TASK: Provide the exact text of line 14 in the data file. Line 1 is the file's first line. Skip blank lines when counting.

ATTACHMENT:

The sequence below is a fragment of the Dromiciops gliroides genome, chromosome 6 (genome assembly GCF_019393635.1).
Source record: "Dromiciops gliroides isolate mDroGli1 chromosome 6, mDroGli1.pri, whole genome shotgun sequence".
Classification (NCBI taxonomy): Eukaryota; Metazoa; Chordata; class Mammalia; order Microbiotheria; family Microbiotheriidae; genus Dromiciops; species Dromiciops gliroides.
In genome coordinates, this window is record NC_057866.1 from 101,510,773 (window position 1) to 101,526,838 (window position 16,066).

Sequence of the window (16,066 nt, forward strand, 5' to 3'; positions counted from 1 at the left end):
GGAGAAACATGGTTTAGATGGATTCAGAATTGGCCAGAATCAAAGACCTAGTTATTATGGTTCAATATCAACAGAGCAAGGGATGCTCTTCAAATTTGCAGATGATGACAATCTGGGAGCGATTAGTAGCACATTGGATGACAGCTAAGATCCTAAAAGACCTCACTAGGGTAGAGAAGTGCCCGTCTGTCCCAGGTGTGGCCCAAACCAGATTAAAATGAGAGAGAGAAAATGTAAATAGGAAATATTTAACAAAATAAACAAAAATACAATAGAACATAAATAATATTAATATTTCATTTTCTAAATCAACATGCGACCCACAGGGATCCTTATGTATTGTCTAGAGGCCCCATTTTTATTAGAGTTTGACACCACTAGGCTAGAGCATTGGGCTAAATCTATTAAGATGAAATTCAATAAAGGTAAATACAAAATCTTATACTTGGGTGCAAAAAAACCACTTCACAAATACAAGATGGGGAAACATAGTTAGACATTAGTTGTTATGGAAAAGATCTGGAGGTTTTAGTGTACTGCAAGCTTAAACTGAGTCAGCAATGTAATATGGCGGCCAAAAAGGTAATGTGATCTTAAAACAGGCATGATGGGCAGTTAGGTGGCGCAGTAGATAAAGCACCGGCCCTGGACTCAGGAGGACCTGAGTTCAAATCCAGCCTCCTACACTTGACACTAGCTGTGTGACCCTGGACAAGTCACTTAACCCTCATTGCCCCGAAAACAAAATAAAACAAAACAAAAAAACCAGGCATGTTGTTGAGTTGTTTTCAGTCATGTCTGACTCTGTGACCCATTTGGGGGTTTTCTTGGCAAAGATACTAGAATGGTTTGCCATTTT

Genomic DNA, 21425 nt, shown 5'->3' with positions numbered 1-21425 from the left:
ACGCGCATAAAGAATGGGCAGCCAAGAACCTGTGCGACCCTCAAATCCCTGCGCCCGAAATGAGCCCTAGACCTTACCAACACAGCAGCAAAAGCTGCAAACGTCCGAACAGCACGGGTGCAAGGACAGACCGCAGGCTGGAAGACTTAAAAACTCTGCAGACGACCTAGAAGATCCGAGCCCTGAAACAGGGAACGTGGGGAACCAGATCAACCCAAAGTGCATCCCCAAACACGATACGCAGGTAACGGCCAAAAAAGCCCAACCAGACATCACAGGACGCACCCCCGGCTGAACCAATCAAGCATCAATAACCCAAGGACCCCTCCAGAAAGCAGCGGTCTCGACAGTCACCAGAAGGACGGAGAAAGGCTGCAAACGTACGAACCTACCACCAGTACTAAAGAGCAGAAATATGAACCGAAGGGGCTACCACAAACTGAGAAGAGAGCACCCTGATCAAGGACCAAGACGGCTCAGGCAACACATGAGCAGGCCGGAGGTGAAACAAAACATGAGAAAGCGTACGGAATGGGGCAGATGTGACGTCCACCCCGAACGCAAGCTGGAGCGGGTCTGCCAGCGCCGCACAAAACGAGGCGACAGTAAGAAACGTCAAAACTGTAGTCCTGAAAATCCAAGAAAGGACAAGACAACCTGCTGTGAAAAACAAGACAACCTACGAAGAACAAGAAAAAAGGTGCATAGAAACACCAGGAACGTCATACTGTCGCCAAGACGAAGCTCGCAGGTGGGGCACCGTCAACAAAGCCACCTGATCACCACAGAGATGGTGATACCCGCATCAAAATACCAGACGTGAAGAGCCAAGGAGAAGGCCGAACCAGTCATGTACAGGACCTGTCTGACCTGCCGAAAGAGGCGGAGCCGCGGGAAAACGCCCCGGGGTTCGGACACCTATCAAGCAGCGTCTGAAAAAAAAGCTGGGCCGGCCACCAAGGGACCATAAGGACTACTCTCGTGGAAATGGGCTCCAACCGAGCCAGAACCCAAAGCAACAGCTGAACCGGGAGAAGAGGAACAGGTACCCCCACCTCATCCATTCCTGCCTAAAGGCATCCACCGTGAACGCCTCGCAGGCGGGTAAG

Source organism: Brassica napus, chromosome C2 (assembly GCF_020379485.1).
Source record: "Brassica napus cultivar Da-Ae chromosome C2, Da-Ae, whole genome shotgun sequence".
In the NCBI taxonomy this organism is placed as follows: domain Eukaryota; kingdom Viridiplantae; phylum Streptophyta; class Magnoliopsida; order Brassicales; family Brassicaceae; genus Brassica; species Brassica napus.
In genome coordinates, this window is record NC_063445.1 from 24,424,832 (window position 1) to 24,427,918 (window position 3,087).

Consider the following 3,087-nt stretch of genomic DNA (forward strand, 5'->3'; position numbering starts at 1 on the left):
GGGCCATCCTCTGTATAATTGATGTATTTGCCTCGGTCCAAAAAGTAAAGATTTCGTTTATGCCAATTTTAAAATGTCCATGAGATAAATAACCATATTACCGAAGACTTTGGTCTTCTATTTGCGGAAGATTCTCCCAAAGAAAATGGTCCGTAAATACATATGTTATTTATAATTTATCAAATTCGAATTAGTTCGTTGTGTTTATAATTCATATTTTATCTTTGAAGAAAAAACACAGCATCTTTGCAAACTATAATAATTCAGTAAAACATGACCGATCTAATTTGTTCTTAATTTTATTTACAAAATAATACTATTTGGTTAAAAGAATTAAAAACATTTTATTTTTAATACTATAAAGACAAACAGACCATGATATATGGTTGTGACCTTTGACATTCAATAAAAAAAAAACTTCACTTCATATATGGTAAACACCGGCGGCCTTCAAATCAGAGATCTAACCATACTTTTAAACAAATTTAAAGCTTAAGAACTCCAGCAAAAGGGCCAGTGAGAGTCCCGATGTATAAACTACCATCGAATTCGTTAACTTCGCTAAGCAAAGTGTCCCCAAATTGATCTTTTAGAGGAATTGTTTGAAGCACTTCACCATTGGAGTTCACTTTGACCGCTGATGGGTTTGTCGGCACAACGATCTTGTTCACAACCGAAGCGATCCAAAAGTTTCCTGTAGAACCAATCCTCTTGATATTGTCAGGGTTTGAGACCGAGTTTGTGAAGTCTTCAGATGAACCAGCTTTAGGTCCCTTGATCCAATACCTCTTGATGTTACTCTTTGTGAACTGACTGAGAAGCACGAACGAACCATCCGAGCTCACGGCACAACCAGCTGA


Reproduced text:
GGGCCATCCTCTGTATAATTGATGTATTTGCCTCGGTCCAAAAAGTAAAGATTTCGTTTATGCCAATTTTAAAATGTCCATGAGATAAATAACCATATTACCGAAGACTTTGGTCTTCTATTTGCGGAAGATTCTCCCAAAGAAAATGGTCCGTAAATACATATGTTATTTATAATTTATCAAATTCGAATTAGTTCGTTGTGTTTATAATTCATATTTTATCTTTGAAGAAAAAACACAGCATCTTTGCAAACTATAATAATTCAGTAAAACATGACCGATCTAATTTGTTCTTAATTTTATTTACAAAATAATACTATTTGGTTAAAAGAATTAAAAACATTTTATTTTTAATACTATAAAGACAAACAGACCATGATATATGGTTGTGACCTTTGACATTCAATAAAAAAAAAACTTCACTTCATATATGGTAAACACCGGCGGCCTTCAAATCAGAGATCTAACCATACTTTTAAACAAATTTAAAGCTTAAGAACTCCAGCAAAAGGGCCAGTGAGAGTCCCGATGTATAAACTACCATCGAATTCGTTAACTTCGCTAAGCAAAGTGTCCCCAAATTGATCTTTTAGAGGAATTGTTTGAAGCACTTCACCATTGGAGTTCACTTTGACCGCTGATGGGTTTGTCGGCACAACGATCTTGTTCACAACCGAAGCGATCCAAAAGTTTCCTGTAGAACCAATCCTCTTGATATTGTCAGGGTTTGAGACCGAGTTTGTGAAGTCTTCAGATGAACCAGCTTTAGGTCCCTTGATCCAATACCTCTTGATGTTACTCTTTGTGAACTGACTGAGAAGCACGAACGAACCATCCGAGCTCACGGCACAACCAGCTGA